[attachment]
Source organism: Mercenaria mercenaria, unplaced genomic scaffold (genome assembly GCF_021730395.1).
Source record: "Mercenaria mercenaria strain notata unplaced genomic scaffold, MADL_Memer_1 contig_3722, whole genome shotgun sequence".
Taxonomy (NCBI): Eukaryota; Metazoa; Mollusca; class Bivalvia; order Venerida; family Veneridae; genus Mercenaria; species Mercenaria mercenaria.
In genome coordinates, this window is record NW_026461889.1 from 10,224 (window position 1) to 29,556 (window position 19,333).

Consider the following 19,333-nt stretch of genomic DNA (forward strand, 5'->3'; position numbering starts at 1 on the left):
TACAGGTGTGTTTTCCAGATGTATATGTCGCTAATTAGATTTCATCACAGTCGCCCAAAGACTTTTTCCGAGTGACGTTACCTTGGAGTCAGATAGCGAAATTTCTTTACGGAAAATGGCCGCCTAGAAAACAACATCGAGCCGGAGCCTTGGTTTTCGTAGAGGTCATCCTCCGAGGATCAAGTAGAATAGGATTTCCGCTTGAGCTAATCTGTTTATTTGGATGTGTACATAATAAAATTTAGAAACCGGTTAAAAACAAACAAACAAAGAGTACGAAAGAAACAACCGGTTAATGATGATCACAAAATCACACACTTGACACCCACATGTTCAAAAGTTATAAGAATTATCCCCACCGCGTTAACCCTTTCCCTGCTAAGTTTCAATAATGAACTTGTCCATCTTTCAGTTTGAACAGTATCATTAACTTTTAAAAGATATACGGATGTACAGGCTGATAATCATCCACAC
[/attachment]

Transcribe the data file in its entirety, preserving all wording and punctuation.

Source organism: Mercenaria mercenaria, unplaced genomic scaffold (genome assembly GCF_021730395.1).
Source record: "Mercenaria mercenaria strain notata unplaced genomic scaffold, MADL_Memer_1 contig_3722, whole genome shotgun sequence".
Taxonomy (NCBI): Eukaryota; Metazoa; Mollusca; class Bivalvia; order Venerida; family Veneridae; genus Mercenaria; species Mercenaria mercenaria.
In genome coordinates, this window is record NW_026461889.1 from 10,224 (window position 1) to 29,556 (window position 19,333).

Consider the following 19,333-nt stretch of genomic DNA (forward strand, 5'->3'; position numbering starts at 1 on the left):
TACAGGTGTGTTTTCCAGATGTATATGTCGCTAATTAGATTTCATCACAGTCGCCCAAAGACTTTTTCCGAGTGACGTTACCTTGGAGTCAGATAGCGAAATTTCTTTACGGAAAATGGCCGCCTAGAAAACAACATCGAGCCGGAGCCTTGGTTTTCGTAGAGGTCATCCTCCGAGGATCAAGTAGAATAGGATTTCCGCTTGAGCTAATCTGTTTATTTGGATGTGTACATAATAAAATTTAGAAACCGGTTAAAAACAAACAAACAAAGAGTACGAAAGAAACAACCGGTTAATGATGATCACAAAATCACACACTTGACACCCACATGTTCAAAAGTTATAAGAATTATCCCCACCGCGTTAACCCTTTCCCTGCTAAGTTTCAATAATGAACTTGTCCATCTTTCAGTTTGAACAGTATCATTAACTTTTAAAAGATATACGGATGTACAGGCTGATAATCATCCACAC